Many systems provide a function which suspends, interrupts, aborts, or terminates the operation of a user process. This function is frequently used when a user believes his process is in an unending loop, or when an unwanted process has been inadvertently activated. IP is the standard representation for invoking this function. It should be noted by implementers that IP may be required by other protocols which use TELNET, and therefore should be implemented if these other protocols are to be supported.
Many systems provide a function which allows a process, which is generating output, to run to completion (or to reach the same stopping point it would reach if running to completion) but without sending the output to the user's terminal. Further, this function typically clears any output already produced but not yet actually printed (or displayed) on the user's terminal. AO is the standard representation for invoking this function. For example, some subsystem might normally accept a user's command, send a long text string to the user's terminal in response, and finally signal readiness to accept the next command by sending a "prompt" character (preceded by <CR><LF>) to the user's terminal. If the AO were received during the transmission of the text string, a reasonable implementation would be to suppress the remainder of the text string, but transmit the prompt character and the preceding <CR><LF>. (This is possibly in distinction to the action which might be taken if an IP were received; the IP might cause suppression of the text string and an exit from the subsystem.)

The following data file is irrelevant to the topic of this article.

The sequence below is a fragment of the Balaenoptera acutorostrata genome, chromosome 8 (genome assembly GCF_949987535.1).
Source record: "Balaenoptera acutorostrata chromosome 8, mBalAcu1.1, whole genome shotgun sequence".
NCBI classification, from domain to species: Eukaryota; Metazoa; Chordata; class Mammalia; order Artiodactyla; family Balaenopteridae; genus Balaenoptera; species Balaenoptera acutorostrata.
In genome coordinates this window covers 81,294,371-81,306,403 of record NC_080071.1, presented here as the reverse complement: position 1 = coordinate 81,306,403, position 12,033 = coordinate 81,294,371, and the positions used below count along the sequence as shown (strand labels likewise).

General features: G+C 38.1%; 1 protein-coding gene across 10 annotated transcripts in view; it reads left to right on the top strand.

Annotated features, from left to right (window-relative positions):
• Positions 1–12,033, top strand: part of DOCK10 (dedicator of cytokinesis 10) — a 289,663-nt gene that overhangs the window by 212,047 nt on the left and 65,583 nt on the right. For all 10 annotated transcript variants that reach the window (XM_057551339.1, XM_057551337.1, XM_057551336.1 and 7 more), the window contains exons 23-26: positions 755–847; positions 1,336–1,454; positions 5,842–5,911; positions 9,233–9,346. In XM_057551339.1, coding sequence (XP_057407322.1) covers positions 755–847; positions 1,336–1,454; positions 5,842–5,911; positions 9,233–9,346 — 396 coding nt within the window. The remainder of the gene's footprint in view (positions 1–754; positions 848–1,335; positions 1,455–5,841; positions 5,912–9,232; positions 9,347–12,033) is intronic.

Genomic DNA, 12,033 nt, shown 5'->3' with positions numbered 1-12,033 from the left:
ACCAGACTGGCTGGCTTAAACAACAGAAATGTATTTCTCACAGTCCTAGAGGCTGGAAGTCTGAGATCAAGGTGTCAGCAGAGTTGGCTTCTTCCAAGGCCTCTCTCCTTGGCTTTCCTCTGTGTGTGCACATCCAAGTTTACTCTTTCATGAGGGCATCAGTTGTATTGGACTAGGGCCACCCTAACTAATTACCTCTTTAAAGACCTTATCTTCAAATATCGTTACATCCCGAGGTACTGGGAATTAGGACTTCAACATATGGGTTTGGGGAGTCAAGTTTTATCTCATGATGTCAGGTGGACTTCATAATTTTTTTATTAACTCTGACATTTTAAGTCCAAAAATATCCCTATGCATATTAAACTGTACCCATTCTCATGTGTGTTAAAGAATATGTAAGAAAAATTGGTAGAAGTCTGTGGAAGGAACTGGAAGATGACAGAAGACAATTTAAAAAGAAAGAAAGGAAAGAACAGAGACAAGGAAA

It should be noted, by server systems which provide this function, that there may be buffers external to the system (in the network and the user's local host) which should be cleared; the appropriate way to do this is to transmit the "Synch" signal (described below) to the user system.
Many systems provide a function which provides the user with some visible (e.g., printable) evidence that the system is still up and running. This function may be invoked by the user when the system is unexpectedly "silent" for a long time, because of the unanticipated (by the user) length of a computation, an unusually heavy system load, etc. AYT is the standard representation for invoking this function.
Many systems provide a function which deletes the last preceding undeleted character or "print position"* from the stream of data being supplied by the user. This function is typically used to edit keyboard input when typing mistakes are made. EC is the standard representation for invoking this function.
Many systems provide a function which deletes all the data in the current "line" of input. This function is typically used to edit keyboard input. EL is the standard representation for invoking this function.